|System: X360, PS3||Review Rating Legend|
|Dev: Capcom||1.0 - 1.9 = Avoid||4.0 - 4.4 = Great|
|Pub: Capcom||2.0 - 2.4 = Poor||4.5 - 4.9 = Must Buy|
|Release: May 11, 2010||2.5 - 2.9 = Average||5.0 = The Best|
|Players: 1-16||3.0 - 3.4 = Fair|
|ESRB Rating: Teen||3.5 - 3.9 = Good|
by Jonathan Marx
More than just the Akrid are buggy in this incredibly wonky third-person shooter from Capcom. Sure, the game sports moments of great fun, but more often than not you'll struggle with loads of frustration, constant interruption, and uninspired gameplay. It's a real shame that a game built from the ground up for four-player co-op could be so forgettable. Undoubtedly, the graphical polish, brutal difficulty, and loads of content will win its fair share of believers, but most players that pick this one up will be looking to unload it after just a few hours of play.
Lost Planet 2 fails to improve upon the pitfalls of the original. In fact, in many ways, the predecessor was a lot more fun (even with the timer of doom!); it appears that all the revisions made to the game have essentially thrown the baby (i.e. fun) out with the bath water. Time and time again I found my enjoyment thwarted by poor design and bad execution. If it weren't for a few genuinely cool moments and features, this game simply couldn't be recommended at all. It's very ironic how a game this well-crafted in so many ways could be plagued so frequently by such amateurish missteps.
That being said, I'd like to start out by talking about what went right. What players are given this time around is an exceptionally beautiful, varied world within which to shoot giant bugs and rival factions. Truly, this is a gorgeous game that will set any high definition screen alight. From icy, windswept snowdrifts and stinking, oppressively hot jungles, to expertly lighted complexes and blazing deserts, E.D.N. III is a great place to battle.
In addition to the excellent environments, character and enemy designs are inspired. All the various human factions were nicely concepted; fleshed out with unique gear, tats, hairstyles, masks, etc. Also, there are a lot of unique, "oh s#!t"-inducing Akrids that constantly pop up. Best of all, the skyscraper-sized Category-G Akrids are some of the most imposing bosses you'll face in gaming.
Facing off against these Cat-Gs is where Lost Planet 2 truly shines. These gargantuan battles require players to work in concert in order to bring them down. Aiming for their glowing orange weak spots, you'll have to try and slice off their appendages in order to get at the truly vulnerable parts. These monsters also have supremely powerful, and varied, attack abilities, so dodging, using other players as bait, taking advantage of the terrain, and using superior firepower is all part and parcel of the intense, often strategic action.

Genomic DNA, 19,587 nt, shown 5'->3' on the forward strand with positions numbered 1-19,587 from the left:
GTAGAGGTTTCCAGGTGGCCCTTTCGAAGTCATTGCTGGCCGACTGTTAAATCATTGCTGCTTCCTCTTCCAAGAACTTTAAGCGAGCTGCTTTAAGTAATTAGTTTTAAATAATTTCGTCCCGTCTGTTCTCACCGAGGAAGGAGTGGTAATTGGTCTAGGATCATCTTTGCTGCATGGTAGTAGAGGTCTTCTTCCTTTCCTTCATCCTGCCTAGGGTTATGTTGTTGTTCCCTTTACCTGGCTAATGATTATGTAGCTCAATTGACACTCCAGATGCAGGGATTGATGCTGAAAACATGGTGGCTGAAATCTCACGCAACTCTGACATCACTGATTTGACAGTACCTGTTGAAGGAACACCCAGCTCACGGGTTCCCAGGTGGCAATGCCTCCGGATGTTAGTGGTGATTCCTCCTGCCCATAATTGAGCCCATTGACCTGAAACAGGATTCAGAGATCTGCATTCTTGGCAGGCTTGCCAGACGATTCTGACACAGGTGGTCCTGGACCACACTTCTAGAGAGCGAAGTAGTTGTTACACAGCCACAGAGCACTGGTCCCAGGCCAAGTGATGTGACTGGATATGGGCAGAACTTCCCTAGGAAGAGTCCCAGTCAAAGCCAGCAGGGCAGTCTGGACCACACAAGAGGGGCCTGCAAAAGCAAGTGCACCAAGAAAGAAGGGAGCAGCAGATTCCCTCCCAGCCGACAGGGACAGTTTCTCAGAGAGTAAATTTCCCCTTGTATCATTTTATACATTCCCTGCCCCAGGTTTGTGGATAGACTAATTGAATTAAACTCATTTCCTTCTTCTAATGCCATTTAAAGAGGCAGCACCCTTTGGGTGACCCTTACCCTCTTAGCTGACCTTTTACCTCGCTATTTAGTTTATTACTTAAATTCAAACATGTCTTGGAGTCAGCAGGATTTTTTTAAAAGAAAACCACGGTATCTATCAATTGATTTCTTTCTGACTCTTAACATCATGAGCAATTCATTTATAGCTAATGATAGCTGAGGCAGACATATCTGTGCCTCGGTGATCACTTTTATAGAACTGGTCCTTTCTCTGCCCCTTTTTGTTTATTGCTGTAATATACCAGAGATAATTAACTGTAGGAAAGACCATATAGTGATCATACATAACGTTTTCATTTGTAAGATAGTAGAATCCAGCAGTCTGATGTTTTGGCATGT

As already hinted at, the game includes some rather robust co-op features that allow four-players to take on the campaign together. This game's story mode was meant to be shared with others. Truly, it was built from the ground up specifically for four-player co-op. Joining up with a group of four players not only can make for some memorable gaming, but it also maximizes the gameplay; simultaneously alleviating certain pressures while creating new teamwork-based challenges. Also, not enough games out there offer a truly compelling co-op experience, and Capcom has gone out on a limb to make co-op the game-defining feature.
Also in the plus column, Lost Planet 2 can be very challenging and boasts loads of content. In addition to multiple difficulty and friendly-fire settings, the Akrid can be quite lethal, human enemies are often entrenched, and missions can be failed for the careless implementation (or blatant disregard) of team tactics. As such, core shooter fans will find a lot of challenge to savor. Moreover, if you find the gameplay interesting, there is a lot of content to enjoy, not only in the campaign but in a handful of other game modes as well. Lastly, end of mission point tallies and grade ranks in the campaign, as well as leveling up in the competitive online side of the game, mean players have a structure that may make multiple play-throughs worthwhile.
Disappointingly, that's where the pros stop; the list of cons are far lengthier. For starters, the game is broken up by and into several missions. These missions feature cutscenes that try to throw an inane narrative into the mix. Unfortunately, you're attention span will be assaulted by a barrage of "Please Wait" screens; constantly getting ripped from the action by these seemingly artificial and unnecessary stoppages in play gets very disconcerting, very quickly.